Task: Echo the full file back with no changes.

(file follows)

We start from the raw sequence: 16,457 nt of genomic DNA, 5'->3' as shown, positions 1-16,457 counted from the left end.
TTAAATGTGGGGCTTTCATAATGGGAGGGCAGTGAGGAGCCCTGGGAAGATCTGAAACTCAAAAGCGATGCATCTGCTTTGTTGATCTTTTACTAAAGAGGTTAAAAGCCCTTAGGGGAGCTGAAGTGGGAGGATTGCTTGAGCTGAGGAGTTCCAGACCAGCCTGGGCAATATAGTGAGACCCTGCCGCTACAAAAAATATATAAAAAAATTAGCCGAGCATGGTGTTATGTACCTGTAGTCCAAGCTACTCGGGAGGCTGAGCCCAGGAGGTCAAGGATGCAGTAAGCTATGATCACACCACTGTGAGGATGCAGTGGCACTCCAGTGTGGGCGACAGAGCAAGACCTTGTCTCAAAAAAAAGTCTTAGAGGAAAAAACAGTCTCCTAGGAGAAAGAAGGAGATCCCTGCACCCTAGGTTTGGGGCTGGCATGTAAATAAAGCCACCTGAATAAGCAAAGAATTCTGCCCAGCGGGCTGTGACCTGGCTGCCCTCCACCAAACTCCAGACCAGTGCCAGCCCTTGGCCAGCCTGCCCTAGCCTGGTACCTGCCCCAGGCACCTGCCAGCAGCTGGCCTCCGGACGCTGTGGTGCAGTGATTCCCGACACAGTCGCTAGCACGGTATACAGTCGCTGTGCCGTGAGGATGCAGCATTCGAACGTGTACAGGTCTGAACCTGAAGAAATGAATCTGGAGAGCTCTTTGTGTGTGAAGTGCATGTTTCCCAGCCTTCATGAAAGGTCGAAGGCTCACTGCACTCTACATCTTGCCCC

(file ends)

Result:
We start from the raw sequence: 16,457 nt of genomic DNA, 5'->3' as shown, positions 1-16,457 counted from the left end.
TTAAATGTGGGGCTTTCATAATGGGAGGGCAGTGAGGAGCCCTGGGAAGATCTGAAACTCAAAAGCGATGCATCTGCTTTGTTGATCTTTTACTAAAGAGGTTAAAAGCCCTTAGGGGAGCTGAAGTGGGAGGATTGCTTGAGCTGAGGAGTTCCAGACCAGCCTGGGCAATATAGTGAGACCCTGCCGCTACAAAAAATATATAAAAAAATTAGCCGAGCATGGTGTTATGTACCTGTAGTCCAAGCTACTCGGGAGGCTGAGCCCAGGAGGTCAAGGATGCAGTAAGCTATGATCACACCACTGTGAGGATGCAGTGGCACTCCAGTGTGGGCGACAGAGCAAGACCTTGTCTCAAAAAAAAGTCTTAGAGGAAAAAACAGTCTCCTAGGAGAAAGAAGGAGATCCCTGCACCCTAGGTTTGGGGCTGGCATGTAAATAAAGCCACCTGAATAAGCAAAGAATTCTGCCCAGCGGGCTGTGACCTGGCTGCCCTCCACCAAACTCCAGACCAGTGCCAGCCCTTGGCCAGCCTGCCCTAGCCTGGTACCTGCCCCAGGCACCTGCCAGCAGCTGGCCTCCGGACGCTGTGGTGCAGTGATTCCCGACACAGTCGCTAGCACGGTATACAGTCGCTGTGCCGTGAGGATGCAGCATTCGAACGTGTACAGGTCTGAACCTGAAGAAATGAATCTGGAGAGCTCTTTGTGTGTGAAGTGCATGTTTCCCAGCCTTCATGAAAGGTCGAAGGCTCACTGCACTCTACATCTTGCCCC